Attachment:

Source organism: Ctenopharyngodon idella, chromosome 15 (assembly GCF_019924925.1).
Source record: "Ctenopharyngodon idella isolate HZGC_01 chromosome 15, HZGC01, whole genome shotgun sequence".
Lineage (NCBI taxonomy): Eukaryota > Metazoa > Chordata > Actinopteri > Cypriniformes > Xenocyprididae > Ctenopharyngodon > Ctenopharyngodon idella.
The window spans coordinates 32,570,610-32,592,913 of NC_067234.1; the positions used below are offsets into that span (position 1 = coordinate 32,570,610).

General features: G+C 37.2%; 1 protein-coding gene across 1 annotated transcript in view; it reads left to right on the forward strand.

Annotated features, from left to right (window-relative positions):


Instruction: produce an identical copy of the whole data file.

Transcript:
Source organism: Ctenopharyngodon idella, chromosome 15 (assembly GCF_019924925.1).
Source record: "Ctenopharyngodon idella isolate HZGC_01 chromosome 15, HZGC01, whole genome shotgun sequence".
Lineage (NCBI taxonomy): Eukaryota > Metazoa > Chordata > Actinopteri > Cypriniformes > Xenocyprididae > Ctenopharyngodon > Ctenopharyngodon idella.
The window spans coordinates 32,570,610-32,592,913 of NC_067234.1; the positions used below are offsets into that span (position 1 = coordinate 32,570,610).

General features: G+C 37.2%; 1 protein-coding gene across 1 annotated transcript in view; it reads left to right on the forward strand.

Annotated features, from left to right (window-relative positions):